This morning on my way to work, bumped into my next door neighbour who put their house up for sale this past July. After your normal pleasantries, I inquired about the number of viewings and more importantly if any offers had been received. She indicated that an offer was recently made for £5K less than the asking price but they were now holding out for £10K more than the listed price.
My chin almost hit the ground as either sale price under current market conditions would be brilliant and so immediately wondered if they are being greedy. Of course, I’m not going to judge too harshly as I really want them to get the £10K more – as this would be £35K more than I paid for my house (similiar size and standard) three years ago. So hopefully a buyer will come along and pay what they are trying to achieve as this will put me in a really good position when I eventually come to sell.
When will that be? Not any time soon really as destiny dictates that I be in my current location for a wee bit longer. That said, things are really looking up for property prices in my area. I suppose this is aided by the new developments and restaurants opening up. Soon there will be a Buddha Belly and Chimichanga all within walking distance. Oh yeah!
With my 2 year anniversary in London fast approaching, about a month ago I decided to kick things up a bit. Specifically, I’ve been spending more time out after work and on the weekends being social. I also decided to try and exercise more and not drink alcohol. Now I’m not a big alcohol drinker to begin with (I’ve only been throw up drunk once in my life), but in that drinking in a big part of the English culture, I’ve finding it a bit hard. Mainly because people just don’t go out for 1 drink, they have several. And watching everyone else get drunk while you remain sober gets old after a while.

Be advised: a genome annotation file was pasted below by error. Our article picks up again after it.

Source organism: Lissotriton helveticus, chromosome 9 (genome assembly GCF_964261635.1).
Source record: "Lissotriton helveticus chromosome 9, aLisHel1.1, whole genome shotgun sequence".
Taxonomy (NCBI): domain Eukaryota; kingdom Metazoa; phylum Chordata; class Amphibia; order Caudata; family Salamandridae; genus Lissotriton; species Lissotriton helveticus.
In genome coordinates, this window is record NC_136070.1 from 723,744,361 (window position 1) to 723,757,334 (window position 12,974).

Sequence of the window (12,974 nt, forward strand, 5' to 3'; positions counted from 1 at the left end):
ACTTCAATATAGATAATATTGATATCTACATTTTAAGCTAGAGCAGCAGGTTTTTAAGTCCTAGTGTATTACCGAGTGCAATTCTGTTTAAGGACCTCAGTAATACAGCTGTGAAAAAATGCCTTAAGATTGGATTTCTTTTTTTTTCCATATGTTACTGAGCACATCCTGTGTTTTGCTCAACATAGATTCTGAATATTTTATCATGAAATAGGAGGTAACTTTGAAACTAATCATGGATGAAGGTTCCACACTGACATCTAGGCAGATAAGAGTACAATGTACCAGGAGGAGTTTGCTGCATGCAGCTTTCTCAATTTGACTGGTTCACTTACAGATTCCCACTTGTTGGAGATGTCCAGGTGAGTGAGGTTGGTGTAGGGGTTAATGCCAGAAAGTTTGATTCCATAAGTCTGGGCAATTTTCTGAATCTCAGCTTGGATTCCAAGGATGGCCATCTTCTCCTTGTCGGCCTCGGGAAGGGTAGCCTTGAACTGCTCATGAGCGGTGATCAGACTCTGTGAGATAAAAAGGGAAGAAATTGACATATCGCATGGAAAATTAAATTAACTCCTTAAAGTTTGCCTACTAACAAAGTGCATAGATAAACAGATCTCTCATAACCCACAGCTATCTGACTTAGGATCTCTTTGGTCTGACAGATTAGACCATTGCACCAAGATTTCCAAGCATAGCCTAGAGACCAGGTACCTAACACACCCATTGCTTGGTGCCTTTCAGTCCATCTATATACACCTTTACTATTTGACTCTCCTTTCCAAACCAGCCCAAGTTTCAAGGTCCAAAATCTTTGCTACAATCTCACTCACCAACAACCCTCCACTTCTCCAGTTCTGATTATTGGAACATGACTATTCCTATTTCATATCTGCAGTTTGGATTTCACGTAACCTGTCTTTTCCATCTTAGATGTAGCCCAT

In other news, I have to move in a few weeks. Despite the fact that I’ve paid my rent on time to my landlord each month, he has failed to pay the mortgage and so the property is being repossessed. I’m most annoyed by this as I didn’t rent from a doggy estate agent. I rented from Foxtons one of the largest estate agents in London. In fairness to Foxtons, they have been quite sympathetic but in that they just manage and do not own the property, there is nothing they can do. So I’m pissed off about the whole situation.
Moving beyond my anger, I am trying to think about my next move. Do I continue to rent? Or do I try and get on the London property ladder? After this experience I’m leaning towards buying but somewhat worried that I won’t be able to afford a 2 bedroom flat in my desired neighbourhood. So visiting a mortage broker on Monday to get the process rolling. And since I have to move from my current place by 17th April, I’ll also be looking for a 6 month rental situation. Thinking that will give me enough time to traipse around London with various estate agents in search of that elusive dream
With that in mind, everyone out there who owes me money (you know who you are), needs to repay the debt. London is one of the most expensive housing markets in the world and being a single gal, I am going to need every penny to make this dream a reality.